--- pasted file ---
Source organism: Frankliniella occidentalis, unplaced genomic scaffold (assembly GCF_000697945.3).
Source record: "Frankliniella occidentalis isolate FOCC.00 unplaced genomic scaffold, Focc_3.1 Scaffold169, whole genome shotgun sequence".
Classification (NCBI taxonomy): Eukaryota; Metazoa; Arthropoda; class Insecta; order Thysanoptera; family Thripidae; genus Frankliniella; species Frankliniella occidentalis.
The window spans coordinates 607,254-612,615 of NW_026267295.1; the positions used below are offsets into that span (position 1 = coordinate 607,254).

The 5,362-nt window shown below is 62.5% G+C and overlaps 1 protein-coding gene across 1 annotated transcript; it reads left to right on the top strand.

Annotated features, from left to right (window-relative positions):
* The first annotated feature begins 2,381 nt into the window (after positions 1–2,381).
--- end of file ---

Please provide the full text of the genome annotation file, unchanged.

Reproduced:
Source organism: Frankliniella occidentalis, unplaced genomic scaffold (assembly GCF_000697945.3).
Source record: "Frankliniella occidentalis isolate FOCC.00 unplaced genomic scaffold, Focc_3.1 Scaffold169, whole genome shotgun sequence".
Classification (NCBI taxonomy): Eukaryota; Metazoa; Arthropoda; class Insecta; order Thysanoptera; family Thripidae; genus Frankliniella; species Frankliniella occidentalis.
The window spans coordinates 607,254-612,615 of NW_026267295.1; the positions used below are offsets into that span (position 1 = coordinate 607,254).

The 5,362-nt window shown below is 62.5% G+C and overlaps 1 protein-coding gene across 1 annotated transcript; it reads left to right on the top strand.

Annotated features, from left to right (window-relative positions):
* The first annotated feature begins 2,381 nt into the window (after positions 1–2,381).